AIDA – Simple Frameworks for Perfect Pitches
Learn how sales frameworks provide the recipe for inspiring pitches that drive business growth
It’s easy to get bogged down in an idea, product or service, or to prioritise personal style over business substance, but getting your pitch right means understanding the overall goals.
We need to find ways of effectively communicating an idea in such a way that it not only illustrates the concept, but that it does so in an impactful memorable way that’s easy to share between all stakeholders.
Effective pitches are about both art and science, and an effective framework for delivery combines both factors in equal measure.
Great business people constantly remind us that a picture is worth a thousand words when it comes to sharing great ideas, but like any portrait there’s a lot of ground work goes in first.
The one thing we don’t want to do is come across like a first-grade graffiti artist who scrawls out a half-finished slogan and then runs out of space.
It means we have work to put in – not only choosing the subject matter, but in selecting the points of focus and sketching out the initial framework before committing to the final masterpiece.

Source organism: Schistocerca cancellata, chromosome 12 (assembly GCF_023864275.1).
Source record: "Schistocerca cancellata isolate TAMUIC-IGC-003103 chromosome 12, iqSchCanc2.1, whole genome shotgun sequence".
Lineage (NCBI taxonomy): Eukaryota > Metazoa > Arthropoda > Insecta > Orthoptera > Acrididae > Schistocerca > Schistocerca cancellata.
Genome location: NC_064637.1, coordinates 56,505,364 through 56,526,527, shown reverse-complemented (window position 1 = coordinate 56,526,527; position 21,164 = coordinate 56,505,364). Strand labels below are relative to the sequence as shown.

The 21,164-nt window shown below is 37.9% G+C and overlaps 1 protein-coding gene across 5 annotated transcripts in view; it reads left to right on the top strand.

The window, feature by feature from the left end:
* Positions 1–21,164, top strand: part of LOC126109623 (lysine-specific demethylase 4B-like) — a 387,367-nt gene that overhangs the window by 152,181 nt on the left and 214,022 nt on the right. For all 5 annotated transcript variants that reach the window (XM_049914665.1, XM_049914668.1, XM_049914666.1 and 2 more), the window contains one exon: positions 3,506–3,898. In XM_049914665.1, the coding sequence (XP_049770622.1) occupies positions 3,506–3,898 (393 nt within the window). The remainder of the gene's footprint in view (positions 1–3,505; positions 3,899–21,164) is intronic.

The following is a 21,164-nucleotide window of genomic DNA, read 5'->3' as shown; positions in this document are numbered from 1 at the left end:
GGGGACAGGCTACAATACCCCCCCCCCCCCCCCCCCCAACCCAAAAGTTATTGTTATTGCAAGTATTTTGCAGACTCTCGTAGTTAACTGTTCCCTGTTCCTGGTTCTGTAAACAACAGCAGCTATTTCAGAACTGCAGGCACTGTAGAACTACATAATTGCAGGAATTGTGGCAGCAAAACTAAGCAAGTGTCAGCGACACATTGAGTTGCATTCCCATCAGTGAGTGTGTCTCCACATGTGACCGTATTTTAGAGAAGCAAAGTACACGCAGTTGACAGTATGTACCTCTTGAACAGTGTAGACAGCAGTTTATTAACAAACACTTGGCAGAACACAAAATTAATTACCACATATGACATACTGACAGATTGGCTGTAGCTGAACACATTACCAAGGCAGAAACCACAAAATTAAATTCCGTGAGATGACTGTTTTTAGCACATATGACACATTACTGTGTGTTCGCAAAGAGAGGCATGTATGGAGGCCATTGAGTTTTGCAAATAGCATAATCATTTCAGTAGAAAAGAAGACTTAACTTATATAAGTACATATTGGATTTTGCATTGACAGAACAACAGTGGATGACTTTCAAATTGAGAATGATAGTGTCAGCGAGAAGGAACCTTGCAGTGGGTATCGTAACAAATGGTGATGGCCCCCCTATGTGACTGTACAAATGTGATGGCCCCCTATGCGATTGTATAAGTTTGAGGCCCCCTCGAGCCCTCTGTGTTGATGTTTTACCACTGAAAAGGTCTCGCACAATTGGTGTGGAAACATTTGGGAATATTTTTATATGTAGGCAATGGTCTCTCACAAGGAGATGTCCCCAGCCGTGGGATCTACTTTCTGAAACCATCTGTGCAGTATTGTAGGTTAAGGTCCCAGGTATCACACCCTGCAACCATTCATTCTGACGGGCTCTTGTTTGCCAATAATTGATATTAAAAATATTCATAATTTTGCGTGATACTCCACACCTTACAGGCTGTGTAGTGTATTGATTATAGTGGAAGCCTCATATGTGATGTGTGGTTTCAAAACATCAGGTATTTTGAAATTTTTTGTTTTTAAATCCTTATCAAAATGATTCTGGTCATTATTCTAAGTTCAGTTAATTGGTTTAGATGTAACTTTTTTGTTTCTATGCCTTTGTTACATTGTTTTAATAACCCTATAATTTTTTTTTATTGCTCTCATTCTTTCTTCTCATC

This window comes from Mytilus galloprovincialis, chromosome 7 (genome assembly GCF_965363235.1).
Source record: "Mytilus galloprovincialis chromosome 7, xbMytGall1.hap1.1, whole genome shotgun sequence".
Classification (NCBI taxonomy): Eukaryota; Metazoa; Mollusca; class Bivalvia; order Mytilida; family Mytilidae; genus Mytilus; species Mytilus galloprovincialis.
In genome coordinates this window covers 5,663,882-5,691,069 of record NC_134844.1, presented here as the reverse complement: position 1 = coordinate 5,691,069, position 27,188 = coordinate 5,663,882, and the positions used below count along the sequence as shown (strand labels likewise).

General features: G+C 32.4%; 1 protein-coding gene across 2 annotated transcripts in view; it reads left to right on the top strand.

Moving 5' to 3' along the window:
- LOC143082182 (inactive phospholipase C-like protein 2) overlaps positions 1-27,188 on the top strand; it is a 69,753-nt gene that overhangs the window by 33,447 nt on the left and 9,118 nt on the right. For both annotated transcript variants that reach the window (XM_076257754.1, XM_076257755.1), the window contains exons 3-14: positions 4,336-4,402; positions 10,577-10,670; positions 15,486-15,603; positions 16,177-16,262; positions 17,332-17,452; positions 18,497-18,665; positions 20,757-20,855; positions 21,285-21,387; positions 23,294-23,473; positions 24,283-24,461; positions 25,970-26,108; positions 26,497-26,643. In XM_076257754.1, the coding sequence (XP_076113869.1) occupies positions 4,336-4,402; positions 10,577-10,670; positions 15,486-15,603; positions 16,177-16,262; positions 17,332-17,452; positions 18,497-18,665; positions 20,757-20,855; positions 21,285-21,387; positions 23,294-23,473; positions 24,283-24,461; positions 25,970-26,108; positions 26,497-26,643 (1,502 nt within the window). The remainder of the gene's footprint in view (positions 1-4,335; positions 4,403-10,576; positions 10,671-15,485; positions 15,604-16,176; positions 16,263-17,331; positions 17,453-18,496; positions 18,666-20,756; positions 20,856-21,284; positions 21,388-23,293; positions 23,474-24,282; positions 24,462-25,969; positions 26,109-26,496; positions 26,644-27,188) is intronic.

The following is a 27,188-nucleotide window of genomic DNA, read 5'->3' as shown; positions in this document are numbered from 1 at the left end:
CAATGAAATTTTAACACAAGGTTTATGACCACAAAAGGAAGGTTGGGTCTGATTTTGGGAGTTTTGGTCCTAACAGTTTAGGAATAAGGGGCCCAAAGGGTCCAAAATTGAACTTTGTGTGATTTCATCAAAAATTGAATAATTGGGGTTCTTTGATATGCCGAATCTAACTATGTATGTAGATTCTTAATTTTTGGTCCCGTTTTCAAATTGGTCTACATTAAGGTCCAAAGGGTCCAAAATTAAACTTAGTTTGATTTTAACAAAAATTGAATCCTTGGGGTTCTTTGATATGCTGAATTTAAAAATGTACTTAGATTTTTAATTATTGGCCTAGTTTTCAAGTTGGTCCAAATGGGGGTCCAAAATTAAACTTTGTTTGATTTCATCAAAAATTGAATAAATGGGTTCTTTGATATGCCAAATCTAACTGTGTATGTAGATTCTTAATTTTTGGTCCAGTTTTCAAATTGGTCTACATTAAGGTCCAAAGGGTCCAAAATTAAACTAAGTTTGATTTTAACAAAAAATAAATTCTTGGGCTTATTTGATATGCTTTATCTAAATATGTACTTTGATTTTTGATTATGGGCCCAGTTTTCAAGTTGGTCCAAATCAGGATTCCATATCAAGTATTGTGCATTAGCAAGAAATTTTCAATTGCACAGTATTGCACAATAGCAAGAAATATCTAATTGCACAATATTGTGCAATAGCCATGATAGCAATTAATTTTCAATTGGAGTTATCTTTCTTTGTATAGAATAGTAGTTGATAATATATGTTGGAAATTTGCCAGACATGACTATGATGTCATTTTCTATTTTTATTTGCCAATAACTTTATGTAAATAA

Get it wrong, and you’ve wasted everybody’s time.
HINT | Leveraging Frameworks
Great frameworks are like an inspiring recipe. They provide a useful set of ingredients and a general guide for execution.
They give you the flexibility to adjust, adapt and amend to suit your tastes. They empower you to showcase your individual skills and add in the unique ideas that keep people coming back for more.
The real success of a framework lies in your personal touch, the things that you do to make it special.
A successful framework often gets confused with an instruction booklet, but follow the instructions too rigidly and you’ll end up with a bland, predictable outcome that will be instantly forgotten.
So use frameworks wisely: capitalise on the crucial ingredients, but be flexible in your execution.
One Framework to Rule Them All
One simple formula underpins the majority of modern pitch techniques.
Whether it’s a one-to-one conversation or a formal presentation, we have four key ingredients we must leverage on behalf of our audience:
Without those four components all pitches are condemned to failure.
- Without attention our ideas go unseen
- Without interest our proposals go unconsidered
- Without desire our propositions go untested
- Without action our services go unused
In a formal setting it’s tempting to pursue those four objectives in a linear style, and it makes sense to consider them in that light.
Even so, it’s important to recognise that those ingredients must be maintained in a dynamic balance.
We can’t have too much of one to the detriment of the others, and all four components must be maintained throughout the process.